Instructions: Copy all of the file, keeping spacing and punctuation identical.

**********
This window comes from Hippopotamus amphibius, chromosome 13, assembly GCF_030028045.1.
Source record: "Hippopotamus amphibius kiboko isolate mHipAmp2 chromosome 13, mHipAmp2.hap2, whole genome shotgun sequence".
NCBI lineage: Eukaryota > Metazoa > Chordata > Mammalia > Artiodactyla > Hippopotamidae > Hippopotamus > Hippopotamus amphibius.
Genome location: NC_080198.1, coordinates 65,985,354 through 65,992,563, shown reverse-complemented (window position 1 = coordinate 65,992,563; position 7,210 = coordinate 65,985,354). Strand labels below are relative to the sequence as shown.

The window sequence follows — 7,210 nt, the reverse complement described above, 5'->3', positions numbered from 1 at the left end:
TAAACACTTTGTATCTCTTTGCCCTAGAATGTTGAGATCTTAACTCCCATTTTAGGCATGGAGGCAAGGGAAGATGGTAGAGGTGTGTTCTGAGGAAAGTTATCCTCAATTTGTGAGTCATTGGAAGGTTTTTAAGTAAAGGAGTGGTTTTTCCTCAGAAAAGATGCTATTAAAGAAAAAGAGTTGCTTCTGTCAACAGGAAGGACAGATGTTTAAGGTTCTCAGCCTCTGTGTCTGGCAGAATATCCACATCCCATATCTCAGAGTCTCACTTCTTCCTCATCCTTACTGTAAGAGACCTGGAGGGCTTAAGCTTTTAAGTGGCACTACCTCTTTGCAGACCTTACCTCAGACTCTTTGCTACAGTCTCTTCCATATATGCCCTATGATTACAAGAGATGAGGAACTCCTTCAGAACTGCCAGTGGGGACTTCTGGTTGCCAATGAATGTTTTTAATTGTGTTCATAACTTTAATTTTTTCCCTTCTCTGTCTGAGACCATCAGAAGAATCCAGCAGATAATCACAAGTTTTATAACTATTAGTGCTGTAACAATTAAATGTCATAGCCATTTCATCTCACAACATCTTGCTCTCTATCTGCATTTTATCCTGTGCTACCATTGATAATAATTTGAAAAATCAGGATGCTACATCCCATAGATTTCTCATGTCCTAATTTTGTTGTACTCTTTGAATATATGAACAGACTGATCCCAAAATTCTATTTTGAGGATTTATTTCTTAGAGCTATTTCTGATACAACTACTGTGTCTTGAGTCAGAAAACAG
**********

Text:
This window comes from Hippopotamus amphibius, chromosome 13, assembly GCF_030028045.1.
Source record: "Hippopotamus amphibius kiboko isolate mHipAmp2 chromosome 13, mHipAmp2.hap2, whole genome shotgun sequence".
NCBI lineage: Eukaryota > Metazoa > Chordata > Mammalia > Artiodactyla > Hippopotamidae > Hippopotamus > Hippopotamus amphibius.
Genome location: NC_080198.1, coordinates 65,985,354 through 65,992,563, shown reverse-complemented (window position 1 = coordinate 65,992,563; position 7,210 = coordinate 65,985,354). Strand labels below are relative to the sequence as shown.

The window sequence follows — 7,210 nt, the reverse complement described above, 5'->3', positions numbered from 1 at the left end:
TAAACACTTTGTATCTCTTTGCCCTAGAATGTTGAGATCTTAACTCCCATTTTAGGCATGGAGGCAAGGGAAGATGGTAGAGGTGTGTTCTGAGGAAAGTTATCCTCAATTTGTGAGTCATTGGAAGGTTTTTAAGTAAAGGAGTGGTTTTTCCTCAGAAAAGATGCTATTAAAGAAAAAGAGTTGCTTCTGTCAACAGGAAGGACAGATGTTTAAGGTTCTCAGCCTCTGTGTCTGGCAGAATATCCACATCCCATATCTCAGAGTCTCACTTCTTCCTCATCCTTACTGTAAGAGACCTGGAGGGCTTAAGCTTTTAAGTGGCACTACCTCTTTGCAGACCTTACCTCAGACTCTTTGCTACAGTCTCTTCCATATATGCCCTATGATTACAAGAGATGAGGAACTCCTTCAGAACTGCCAGTGGGGACTTCTGGTTGCCAATGAATGTTTTTAATTGTGTTCATAACTTTAATTTTTTCCCTTCTCTGTCTGAGACCATCAGAAGAATCCAGCAGATAATCACAAGTTTTATAACTATTAGTGCTGTAACAATTAAATGTCATAGCCATTTCATCTCACAACATCTTGCTCTCTATCTGCATTTTATCCTGTGCTACCATTGATAATAATTTGAAAAATCAGGATGCTACATCCCATAGATTTCTCATGTCCTAATTTTGTTGTACTCTTTGAATATATGAACAGACTGATCCCAAAATTCTATTTTGAGGATTTATTTCTTAGAGCTATTTCTGATACAACTACTGTGTCTTGAGTCAGAAAACAG